Authors:
JH Qi, Q Ebrahem, M Ali, A Cutler, B Bell, N Prayson, J Sears, V Knauper, G Murphy, B Anand-Apte
Journal name: 
PLoS One
Citation info: 
8(3):e55667
Abstract: 
Tissue inhibitors of metalloproteinases (TIMPs) while originally characterized as inhibitors of matrix metalloproteinases (MMPs) have recently been shown to have a wide range of functions that are independent of their MMP inhibitory properties. Tissue inhibitor of metalloproteinases-3 (TIMP-3) is a potent inhibitor of VEGF-mediated angiogenesis and neovascularization through its ability to block the binding of VEGF to its receptor VEGFR-2. To identify and characterize the anti-angiogenic domain of TIMP-3, structure function analyses and synthetic peptide studies were performed using VEGF-mediated receptor binding, signaling, migration and proliferation. In addition, the ability of TIMP-3 peptides to inhibit CNV in a mouse model was evaluated. We demonstrate that the anti-angiogenic property resides in the COOH-terminal domain of TIMP-3 protein which can block the binding of VEGF specifically to its receptor VEGFR-2, but not to VEGFR-1 similar to the full-length wild-type protein. Synthetic peptides corresponding to putative loop 6 and tail region of TIMP-3 have anti-angiogenic properties as determined by inhibition of VEGF binding to VEGFR-2, VEGF-induced phosphorylation of VEGFR-2 and downstream signaling pathways as well as endothelial cell proliferation and migration in response to VEGF. In addition, we show that intravitreal administration of TIMP-3 peptide could inhibit the size of laser-induced choroidal neovascularization lesions in mice. Thus, we have identified TIMP-3 peptides to be efficient inhibitors of angiogenesis and have a potential to be used therapeutically in diseases with increased neovascularization.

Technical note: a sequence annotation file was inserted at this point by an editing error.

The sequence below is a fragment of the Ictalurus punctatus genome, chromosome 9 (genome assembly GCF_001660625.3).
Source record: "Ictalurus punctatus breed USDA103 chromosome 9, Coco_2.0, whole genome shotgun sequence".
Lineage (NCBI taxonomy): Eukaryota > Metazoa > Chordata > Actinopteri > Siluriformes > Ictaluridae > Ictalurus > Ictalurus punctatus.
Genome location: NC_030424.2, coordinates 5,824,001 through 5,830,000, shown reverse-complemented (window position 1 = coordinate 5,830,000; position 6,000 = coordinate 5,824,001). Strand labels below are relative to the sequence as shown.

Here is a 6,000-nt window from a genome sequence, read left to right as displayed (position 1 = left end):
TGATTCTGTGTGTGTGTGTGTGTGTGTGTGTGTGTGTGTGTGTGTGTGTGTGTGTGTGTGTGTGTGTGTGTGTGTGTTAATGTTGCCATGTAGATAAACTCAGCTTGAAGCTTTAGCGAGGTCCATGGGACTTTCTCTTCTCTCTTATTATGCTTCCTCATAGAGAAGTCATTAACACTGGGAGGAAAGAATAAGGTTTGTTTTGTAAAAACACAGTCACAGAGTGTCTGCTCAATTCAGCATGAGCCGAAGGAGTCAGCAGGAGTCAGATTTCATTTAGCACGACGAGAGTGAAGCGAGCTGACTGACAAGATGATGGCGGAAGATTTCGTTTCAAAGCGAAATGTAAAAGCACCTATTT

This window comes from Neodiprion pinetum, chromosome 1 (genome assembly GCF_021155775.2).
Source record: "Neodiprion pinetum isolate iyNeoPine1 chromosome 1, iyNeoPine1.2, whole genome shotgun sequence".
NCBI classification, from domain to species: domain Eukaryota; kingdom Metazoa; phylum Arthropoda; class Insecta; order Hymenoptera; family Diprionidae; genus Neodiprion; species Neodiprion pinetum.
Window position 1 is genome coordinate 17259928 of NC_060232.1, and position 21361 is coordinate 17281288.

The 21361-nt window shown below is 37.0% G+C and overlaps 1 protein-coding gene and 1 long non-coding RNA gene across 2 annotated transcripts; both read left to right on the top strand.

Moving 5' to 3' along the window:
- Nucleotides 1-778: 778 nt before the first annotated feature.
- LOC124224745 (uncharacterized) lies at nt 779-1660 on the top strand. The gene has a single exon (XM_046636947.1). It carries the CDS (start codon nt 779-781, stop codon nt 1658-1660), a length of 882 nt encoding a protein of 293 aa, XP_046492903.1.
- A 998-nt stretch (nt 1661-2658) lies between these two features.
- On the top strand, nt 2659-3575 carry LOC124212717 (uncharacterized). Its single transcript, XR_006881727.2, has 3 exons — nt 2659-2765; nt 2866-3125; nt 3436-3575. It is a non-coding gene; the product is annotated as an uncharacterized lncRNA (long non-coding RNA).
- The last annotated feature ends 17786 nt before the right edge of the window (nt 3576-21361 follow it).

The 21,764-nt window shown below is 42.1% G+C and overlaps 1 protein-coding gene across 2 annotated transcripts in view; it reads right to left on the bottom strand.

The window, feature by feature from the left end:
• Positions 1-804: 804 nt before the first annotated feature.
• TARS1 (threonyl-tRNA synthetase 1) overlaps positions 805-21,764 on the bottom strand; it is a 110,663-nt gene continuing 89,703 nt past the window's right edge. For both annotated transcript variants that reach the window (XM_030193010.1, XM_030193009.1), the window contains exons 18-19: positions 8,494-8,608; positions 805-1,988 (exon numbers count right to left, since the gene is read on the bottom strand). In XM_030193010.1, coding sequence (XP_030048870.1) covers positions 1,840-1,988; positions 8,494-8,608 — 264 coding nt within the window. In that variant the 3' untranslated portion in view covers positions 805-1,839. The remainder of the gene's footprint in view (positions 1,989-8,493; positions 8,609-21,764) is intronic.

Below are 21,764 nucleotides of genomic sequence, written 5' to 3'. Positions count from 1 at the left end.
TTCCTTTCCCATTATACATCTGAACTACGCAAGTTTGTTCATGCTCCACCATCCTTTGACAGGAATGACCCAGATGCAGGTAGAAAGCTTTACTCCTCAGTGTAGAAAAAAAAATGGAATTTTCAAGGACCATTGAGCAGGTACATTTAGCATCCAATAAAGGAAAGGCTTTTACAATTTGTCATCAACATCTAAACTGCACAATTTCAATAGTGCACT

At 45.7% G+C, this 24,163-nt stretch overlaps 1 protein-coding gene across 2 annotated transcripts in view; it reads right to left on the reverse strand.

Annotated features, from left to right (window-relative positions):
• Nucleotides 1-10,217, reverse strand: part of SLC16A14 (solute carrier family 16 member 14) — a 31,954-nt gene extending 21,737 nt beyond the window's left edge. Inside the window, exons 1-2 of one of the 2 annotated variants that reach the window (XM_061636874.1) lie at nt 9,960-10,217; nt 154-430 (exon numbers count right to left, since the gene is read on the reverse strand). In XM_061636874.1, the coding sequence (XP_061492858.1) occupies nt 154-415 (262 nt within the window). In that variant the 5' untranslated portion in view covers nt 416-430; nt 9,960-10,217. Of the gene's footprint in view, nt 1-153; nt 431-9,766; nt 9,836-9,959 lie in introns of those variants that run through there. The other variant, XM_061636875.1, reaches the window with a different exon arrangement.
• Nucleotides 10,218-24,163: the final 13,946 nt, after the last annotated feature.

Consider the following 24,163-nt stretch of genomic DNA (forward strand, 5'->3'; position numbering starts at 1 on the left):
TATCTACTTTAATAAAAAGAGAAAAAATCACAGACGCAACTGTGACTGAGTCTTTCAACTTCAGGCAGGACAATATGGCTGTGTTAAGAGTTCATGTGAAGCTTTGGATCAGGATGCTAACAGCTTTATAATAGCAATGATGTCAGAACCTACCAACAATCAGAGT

DOI: 
http://doi.org/10.1371/journal.pone.0055667
Research group: 
Murphy Group
E-pub date: 
31 Aug 2013